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Why Are Religious People So Mean

  • 2000 26 Oct
Why Are Religious People So Mean

When his brothers saw that their father loved him more than any of them, they hated him and could not speak a kind word to him (Gen. 37:4).

Here comes that dreamer...Come now, let's kill him and throw him into one of these cisterns (Gen. 37:19-20).

The church is becoming progressively more effective at driving out most of its dreamers.

How did we get so mean?



  • It may be from a fear that God's love, blessings, and opportunities are limited and we need to protect what we have by driving others out.


  • It may come from comparing ourselves to others rather than having a team collaboration attitude.


  • It may be an overreaction to the fall of Christian leaders in our country who have tainted our message, so we reject anyone who is in the spotlight.


  • It may be that we have a fear that God doesn't love us completely, and turn that fear into meanness.


Are you mean-spirited?



  • Do you find yourself giving twice as many criticisms as compliments?


  • Have others left your circle of fellowship without talking with you? Give them a call and ask them why they left. You may learn a lot about yourself and your church.


  • Have you decided that the church is a bunch of hypocrites and that the place for you is in the safety of your own prayer closet at home? If so, you might simply be hurt. Be careful that you don't do the same thing to others.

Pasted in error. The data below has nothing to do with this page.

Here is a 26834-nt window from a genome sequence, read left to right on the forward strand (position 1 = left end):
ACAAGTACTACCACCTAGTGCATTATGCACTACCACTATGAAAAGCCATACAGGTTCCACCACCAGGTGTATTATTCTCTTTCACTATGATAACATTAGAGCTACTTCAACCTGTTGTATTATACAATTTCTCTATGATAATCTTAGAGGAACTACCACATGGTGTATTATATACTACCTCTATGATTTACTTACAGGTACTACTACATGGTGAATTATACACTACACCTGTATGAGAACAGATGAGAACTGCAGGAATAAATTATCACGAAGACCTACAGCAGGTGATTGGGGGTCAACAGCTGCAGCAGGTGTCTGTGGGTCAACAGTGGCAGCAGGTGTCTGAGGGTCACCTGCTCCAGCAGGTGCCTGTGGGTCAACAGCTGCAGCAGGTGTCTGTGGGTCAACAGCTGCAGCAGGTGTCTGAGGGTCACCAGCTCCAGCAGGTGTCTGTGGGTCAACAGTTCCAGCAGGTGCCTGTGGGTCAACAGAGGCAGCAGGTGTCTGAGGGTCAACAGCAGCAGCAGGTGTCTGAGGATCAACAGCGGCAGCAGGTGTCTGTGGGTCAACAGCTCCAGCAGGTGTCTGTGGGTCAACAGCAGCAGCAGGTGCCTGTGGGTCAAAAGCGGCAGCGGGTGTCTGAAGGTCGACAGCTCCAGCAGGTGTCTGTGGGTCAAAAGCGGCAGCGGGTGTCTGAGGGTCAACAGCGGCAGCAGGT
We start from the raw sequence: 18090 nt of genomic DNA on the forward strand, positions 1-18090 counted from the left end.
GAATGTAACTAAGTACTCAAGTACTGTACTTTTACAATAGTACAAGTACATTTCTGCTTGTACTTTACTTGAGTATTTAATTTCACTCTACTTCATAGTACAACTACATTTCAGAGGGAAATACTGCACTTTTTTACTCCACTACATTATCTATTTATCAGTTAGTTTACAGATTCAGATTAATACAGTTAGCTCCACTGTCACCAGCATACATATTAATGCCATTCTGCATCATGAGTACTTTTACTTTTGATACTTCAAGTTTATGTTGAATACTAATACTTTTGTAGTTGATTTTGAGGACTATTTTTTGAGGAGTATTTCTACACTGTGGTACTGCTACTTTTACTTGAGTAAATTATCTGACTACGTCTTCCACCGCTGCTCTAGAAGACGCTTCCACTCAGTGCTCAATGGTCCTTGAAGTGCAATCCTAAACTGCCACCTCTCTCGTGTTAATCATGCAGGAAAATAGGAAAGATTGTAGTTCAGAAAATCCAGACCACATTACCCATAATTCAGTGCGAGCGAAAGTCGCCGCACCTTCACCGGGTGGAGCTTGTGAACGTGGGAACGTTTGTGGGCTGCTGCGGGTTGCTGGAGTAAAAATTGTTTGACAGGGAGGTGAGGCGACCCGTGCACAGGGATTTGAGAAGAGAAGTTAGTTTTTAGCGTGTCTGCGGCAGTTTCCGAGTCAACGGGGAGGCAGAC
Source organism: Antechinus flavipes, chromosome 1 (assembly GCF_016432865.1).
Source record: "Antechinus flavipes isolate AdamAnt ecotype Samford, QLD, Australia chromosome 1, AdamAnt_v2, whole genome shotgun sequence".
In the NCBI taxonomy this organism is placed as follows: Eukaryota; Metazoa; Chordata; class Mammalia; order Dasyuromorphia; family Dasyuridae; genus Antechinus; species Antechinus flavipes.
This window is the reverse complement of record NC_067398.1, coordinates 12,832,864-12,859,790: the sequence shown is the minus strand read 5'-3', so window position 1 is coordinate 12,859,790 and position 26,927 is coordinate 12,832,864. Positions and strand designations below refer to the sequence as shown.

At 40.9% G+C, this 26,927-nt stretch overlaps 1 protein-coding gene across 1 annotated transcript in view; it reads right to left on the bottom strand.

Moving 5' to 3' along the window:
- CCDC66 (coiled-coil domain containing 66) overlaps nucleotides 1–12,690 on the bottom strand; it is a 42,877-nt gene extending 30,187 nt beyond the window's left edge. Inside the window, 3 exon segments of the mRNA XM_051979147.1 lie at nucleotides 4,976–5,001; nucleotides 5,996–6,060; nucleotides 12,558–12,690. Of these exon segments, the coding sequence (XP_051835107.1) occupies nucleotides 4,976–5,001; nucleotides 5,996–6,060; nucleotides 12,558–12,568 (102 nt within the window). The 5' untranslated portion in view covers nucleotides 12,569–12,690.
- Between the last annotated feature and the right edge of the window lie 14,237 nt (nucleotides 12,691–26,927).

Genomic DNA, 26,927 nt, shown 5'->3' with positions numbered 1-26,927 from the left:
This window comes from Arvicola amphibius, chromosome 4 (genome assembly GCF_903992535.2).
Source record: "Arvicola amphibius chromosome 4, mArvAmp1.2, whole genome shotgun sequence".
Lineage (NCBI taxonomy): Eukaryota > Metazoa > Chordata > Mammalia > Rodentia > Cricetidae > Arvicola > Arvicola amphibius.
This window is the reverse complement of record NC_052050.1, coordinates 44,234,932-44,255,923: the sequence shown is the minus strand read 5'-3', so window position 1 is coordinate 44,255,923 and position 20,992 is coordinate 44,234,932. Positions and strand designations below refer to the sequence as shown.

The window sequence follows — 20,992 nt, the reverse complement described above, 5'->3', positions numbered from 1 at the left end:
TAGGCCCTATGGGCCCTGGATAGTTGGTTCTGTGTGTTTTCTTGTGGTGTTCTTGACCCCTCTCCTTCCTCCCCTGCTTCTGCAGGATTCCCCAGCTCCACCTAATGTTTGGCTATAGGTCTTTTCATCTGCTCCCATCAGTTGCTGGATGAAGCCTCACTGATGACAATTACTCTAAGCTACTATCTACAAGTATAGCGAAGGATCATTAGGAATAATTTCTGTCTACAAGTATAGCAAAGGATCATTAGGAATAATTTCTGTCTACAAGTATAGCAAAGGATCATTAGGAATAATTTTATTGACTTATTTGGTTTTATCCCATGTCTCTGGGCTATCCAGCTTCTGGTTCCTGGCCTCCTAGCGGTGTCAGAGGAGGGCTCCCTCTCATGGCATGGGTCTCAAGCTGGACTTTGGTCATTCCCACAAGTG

• Have you ever dropped your teacher or pastor a note that just said, Hey, good job.? If not, you may be silently contributing to the demise of some great dream.


  • What is your first reaction to a new vision or dream at your church? Is it, Wouldn't it be exciting to see that occur? Or do you think of all the details that it would take to fulfill it? Worse yet, do you privately start adding up how much it will cost you?


  • Have you forgotten that the gifted people you know have feelings?


Turn the trend:



  • Respond in the opposite spirit. When criticized, respond with appreciation. When on the receiving end of anger, respond with peace. When taken for granted, respond with thanks.


  • Recognize any fears in your own heart and replace them with an understanding of God's love. Remind yourself that He has plenty of dreams to go around.


  • If you are in the pit, thank Him for it. Know that good will come from it if you do His will.


  • Remind yourself that a dream from God is bigger than anyone's attempt to kill it.


  • Remember that the source of the mean-spiritedness around you may be found in your own heart. Be humble. Be willing to change. Become committed to creating a dreamer-friendly environment.


  • Accept failure. Embrace the one who failed and expect success to grow from the ashes of defeat. Verbalize your expectation that ashes will be turned to beauty and ruins into an architectural masterpiece.


From Achieving Your Dreams: The Joseph Factor by Doug Murren, copyright (c) 1993, 1999. Used by permission of Fire Wind, an imprint of Kingdom Publishing, Mansfield, Penn., 1-800-525-7339.

Doug Murren led his church in Kirkland, Wash., from 10 people to more than 4,000 in weekly attendance. A nationally acclaimed innovator and pioneer in ministry, his insights on change in the church have been applied across denominational lines throughout North America. Doug and is wife, Debra, have two grown children and live in the Seattle area.


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